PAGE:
It began with a sensational report in the "Efimerida ton Syntakton" newspaper that was particularly favorable to Prime Minister Alexis Tsipras: On May 9, it printed the contents of an alleged email from the Greek central bank to one or more journalists. This contained a worrying report about the government's first 100 days in office. It said Greeks' bank deposits had already fallen by 35 billion euros since the change of government, billions in EU funds would be frozen and the state would continue to be in default in its repayments to private creditors.
The Bank of Greece immediately denied that Governor Yiannis Stournaras or the in-house press office had sent such a government-critical email. "Efimerida ton Syntakton" published a copy of the disputed message, implying it was sent from a bank employee's personal email account on instructions from above. Leaders of the far-left Syriza government coalition then demanded, more or less directly, the resignation of the central bank chief.
Syriza party spokesman Nikos Filis said Stournaras was undermining the ongoing negotiations with Greece's creditors. Interior Minister George Katrougalos said bluntly: "In his place I would have resigned."
Syriza parliamentarian Thanassis Petrakos was of the same opinion. And his colleague Yannis Miras from Syriza's right-wing nationalist coalition partner ANEL proposed a quick solution: If the governor did not resign, he would visit the bank's headquarters and drag him out, he said in a TV interview.
Syriza is also accusing Stournaras of failing to follow the "national line" in negotiations with donors, saying the central bank governor hardly put any pressure on ECB chief Mario Draghi to turn a blind eye and release additional liquidity for Greek banks.
Fear for the independence of the central bank
In the euro area, the rule is that central banks should be fully independent from political control. There is no provision for the dismissal of the head of a central bank except in the event of proven "serious misconduct." All the leaders of the Greek government apparently believe this is the case.
But conservative and social democratic opposition parties have demonstratively given their backing to the governor. The leading media in Greece have rallied to Stournaras' support. His removal would amount to a "witch hunt for purely domestic reasons" the conservative Athens daily "Kathimerini" warned. The paper said there was a campaign underway that was "harming the reputation of the country, because it shows that the political system ignores important European institutions."
Bank expert Babis Papadimitriou expressed a similar sentiment. "As a rule, politicians are not thrilled by central bank independence," he said on Athens television. The current allegations against the bank chairman showed that some government politicians did not believe Greece would remain in the eurozone, he said. Staying in the euro meant sticking to the rules and preserving the independence of the central bank, he added.
From finance minister to central bank head
Syriza accuses Stournaras of sometimes behaving like a minister in the previous conservative government. This accusation is not plucked from thin air: For two years the Oxford-educated economist served under conservative chief Antonis Samaras as finance minister and in this function contributed significantly to the relative stabilization of the Greek economy. However, at that time he also made a lot of enemies on the left. In June 2014, he moved from the ministry to the bank. He made himself a target last December, when he publicly spoke out against early elections. Stournaras has been a "red flag" for the leftists ever since.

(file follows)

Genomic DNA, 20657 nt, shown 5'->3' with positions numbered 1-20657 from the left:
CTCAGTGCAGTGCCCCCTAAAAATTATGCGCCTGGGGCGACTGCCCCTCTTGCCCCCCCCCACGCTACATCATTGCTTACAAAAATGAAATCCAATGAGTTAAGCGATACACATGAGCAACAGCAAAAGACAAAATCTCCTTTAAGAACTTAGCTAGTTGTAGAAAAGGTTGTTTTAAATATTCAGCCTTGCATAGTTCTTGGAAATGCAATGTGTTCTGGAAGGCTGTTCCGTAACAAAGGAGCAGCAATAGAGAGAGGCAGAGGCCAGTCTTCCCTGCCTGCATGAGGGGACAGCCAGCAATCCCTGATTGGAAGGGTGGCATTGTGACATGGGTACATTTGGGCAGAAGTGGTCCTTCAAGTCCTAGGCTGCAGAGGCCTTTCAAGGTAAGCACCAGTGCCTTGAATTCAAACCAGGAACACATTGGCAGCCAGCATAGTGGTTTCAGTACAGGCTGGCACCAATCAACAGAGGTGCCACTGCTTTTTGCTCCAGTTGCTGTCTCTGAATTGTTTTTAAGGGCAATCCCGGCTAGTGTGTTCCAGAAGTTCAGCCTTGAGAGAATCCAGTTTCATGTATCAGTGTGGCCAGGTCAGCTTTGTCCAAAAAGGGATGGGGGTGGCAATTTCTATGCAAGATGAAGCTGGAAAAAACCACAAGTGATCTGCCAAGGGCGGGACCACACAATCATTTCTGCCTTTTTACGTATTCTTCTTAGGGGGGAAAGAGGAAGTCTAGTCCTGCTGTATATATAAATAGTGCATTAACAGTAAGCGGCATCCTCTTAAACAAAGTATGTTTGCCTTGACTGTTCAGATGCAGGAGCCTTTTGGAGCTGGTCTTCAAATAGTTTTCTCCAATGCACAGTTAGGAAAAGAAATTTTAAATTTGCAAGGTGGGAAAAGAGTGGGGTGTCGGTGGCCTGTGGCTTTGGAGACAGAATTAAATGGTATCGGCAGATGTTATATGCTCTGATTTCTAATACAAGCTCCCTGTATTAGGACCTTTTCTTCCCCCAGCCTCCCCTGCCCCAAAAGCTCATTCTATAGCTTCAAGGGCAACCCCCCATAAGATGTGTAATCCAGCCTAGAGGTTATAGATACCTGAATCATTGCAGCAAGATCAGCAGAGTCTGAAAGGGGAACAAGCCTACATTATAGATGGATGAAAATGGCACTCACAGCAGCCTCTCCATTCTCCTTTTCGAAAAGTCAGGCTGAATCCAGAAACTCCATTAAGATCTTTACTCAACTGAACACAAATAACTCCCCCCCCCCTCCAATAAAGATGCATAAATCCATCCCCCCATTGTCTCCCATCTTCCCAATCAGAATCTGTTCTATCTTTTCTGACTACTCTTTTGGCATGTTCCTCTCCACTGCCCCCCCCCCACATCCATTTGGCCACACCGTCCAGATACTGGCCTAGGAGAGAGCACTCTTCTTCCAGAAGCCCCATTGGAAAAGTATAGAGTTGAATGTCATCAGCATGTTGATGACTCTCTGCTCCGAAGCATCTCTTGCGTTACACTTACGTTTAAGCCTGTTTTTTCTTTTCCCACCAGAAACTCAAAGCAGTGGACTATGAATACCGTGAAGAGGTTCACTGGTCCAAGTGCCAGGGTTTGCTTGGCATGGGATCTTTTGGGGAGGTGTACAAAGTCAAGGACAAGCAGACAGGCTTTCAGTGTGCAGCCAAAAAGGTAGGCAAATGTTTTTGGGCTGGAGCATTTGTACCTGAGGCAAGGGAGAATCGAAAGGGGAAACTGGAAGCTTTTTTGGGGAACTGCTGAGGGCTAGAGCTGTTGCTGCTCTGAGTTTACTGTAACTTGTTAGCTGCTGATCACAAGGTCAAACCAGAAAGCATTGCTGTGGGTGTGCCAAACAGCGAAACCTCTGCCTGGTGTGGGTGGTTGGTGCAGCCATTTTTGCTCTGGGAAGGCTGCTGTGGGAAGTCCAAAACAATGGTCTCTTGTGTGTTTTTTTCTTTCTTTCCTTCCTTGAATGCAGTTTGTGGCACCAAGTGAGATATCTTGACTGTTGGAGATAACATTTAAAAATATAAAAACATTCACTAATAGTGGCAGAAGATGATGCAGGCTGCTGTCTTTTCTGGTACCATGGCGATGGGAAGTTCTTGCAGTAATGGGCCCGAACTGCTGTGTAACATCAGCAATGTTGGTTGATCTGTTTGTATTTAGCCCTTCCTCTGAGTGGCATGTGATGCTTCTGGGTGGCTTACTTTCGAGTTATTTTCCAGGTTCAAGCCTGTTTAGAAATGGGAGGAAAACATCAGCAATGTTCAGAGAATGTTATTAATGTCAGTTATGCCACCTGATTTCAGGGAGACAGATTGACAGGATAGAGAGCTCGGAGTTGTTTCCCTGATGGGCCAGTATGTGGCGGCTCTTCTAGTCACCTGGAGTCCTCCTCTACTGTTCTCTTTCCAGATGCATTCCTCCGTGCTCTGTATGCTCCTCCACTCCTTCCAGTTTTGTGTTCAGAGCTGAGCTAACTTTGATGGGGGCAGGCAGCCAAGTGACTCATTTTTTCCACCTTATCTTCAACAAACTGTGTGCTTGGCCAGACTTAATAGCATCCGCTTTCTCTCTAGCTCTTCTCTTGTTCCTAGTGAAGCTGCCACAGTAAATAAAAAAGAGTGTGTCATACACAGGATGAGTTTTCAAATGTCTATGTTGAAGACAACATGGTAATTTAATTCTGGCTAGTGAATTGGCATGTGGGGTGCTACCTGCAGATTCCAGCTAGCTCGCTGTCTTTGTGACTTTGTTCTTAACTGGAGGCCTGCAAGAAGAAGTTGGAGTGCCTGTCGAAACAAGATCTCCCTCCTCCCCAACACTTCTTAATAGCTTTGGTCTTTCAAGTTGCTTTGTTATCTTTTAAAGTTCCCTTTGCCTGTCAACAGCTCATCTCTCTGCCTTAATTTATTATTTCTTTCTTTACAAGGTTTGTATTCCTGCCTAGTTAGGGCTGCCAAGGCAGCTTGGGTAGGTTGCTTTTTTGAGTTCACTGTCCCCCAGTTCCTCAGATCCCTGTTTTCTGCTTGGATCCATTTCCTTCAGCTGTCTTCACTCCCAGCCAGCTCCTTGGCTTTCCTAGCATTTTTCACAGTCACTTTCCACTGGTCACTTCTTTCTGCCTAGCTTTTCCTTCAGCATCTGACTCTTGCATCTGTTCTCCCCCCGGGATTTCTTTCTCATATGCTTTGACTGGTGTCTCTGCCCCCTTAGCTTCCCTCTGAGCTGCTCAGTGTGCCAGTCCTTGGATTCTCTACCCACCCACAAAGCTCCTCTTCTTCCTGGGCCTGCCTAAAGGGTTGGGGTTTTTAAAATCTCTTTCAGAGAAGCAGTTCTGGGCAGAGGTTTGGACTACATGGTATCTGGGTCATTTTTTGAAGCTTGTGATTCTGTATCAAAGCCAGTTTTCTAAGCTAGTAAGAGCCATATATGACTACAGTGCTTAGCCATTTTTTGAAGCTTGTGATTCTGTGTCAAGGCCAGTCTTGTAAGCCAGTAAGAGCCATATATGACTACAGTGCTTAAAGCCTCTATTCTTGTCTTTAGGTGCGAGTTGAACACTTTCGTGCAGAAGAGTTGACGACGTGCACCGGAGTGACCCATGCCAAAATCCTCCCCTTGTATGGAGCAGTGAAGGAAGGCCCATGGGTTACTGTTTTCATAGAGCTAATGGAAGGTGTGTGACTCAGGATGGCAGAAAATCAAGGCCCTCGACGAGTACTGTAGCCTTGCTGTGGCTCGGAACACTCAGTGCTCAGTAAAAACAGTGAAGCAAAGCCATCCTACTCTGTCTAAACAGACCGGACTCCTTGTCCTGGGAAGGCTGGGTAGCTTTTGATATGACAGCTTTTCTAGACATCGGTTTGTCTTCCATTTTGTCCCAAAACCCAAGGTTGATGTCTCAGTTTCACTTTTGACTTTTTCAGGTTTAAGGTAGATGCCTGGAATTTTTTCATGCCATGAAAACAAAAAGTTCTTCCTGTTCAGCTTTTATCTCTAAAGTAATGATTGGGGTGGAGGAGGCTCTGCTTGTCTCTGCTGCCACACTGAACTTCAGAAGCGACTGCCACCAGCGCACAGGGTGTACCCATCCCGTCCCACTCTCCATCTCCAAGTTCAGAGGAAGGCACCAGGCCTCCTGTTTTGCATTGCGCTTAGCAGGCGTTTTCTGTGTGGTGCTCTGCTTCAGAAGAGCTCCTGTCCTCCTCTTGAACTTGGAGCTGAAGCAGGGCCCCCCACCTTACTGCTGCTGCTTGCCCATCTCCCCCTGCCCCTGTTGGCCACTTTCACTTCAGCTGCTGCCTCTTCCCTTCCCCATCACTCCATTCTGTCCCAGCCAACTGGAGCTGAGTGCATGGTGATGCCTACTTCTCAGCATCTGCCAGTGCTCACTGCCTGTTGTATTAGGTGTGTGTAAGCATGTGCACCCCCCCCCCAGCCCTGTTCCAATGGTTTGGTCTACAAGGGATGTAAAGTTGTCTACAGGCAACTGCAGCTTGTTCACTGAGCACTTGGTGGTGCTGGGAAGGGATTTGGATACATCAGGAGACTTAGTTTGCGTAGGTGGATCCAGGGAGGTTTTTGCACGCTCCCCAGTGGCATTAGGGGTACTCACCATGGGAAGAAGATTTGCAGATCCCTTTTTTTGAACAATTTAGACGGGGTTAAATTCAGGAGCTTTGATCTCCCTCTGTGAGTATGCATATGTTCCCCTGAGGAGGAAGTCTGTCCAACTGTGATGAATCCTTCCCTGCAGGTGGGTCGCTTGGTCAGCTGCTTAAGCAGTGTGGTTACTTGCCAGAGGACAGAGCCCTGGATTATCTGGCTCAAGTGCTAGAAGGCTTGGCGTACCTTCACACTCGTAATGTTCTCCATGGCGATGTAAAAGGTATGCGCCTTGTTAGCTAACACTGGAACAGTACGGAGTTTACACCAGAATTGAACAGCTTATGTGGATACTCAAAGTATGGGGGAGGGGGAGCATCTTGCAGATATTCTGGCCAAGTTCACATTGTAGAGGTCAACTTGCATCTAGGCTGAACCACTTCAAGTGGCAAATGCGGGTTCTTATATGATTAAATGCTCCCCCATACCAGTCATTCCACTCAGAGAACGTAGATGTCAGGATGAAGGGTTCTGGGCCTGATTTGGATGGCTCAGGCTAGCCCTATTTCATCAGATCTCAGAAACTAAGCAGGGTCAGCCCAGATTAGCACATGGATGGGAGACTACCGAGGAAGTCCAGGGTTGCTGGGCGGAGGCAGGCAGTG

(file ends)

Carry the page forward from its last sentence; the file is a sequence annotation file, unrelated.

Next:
But economist Thanassis Mavridis, who runs the online business portal "Capital" is also unable to warm to Stournaras. "I understand the concerns about the independence of the Bank of Greece, but frankly, if we take the concept of independence literally, then Stournaras would not have been allowed to go directly from the treasury to the executive offices of the central bank," he said in an interview with DW.
A timeout of at least a few months would be appropriate in this case, he said, adding: "What would the Germans think if Wolfgang Schäuble were appointed new Bundesbank president overnight? Would that be a good sign for the independence of the central bank?"
A conservative hopeful
But Mavridis also has little good to say about the present government. On the contrary, he is especially critical of the way it has behaved - and wonders how they were able to attain knowledge of the content of a private email.
In any case, he said, ousting the central banker would probably have political repercussions. "The dispute over the central bank chief escalated only after rumors began to spread that if the left-wing government failed, Stournaras could become a new hope and step forward as interim prime minister. And these rumors are still circulating," he said.
The Syriza party newspaper "Avgi" has already worried its readers with scenarios like this. "Central bank chairman and party leader are two different things," it said. It had the following advice for the central banker: "If he wants to lead the political front of austerity, he can do this, of course - but not in his current position."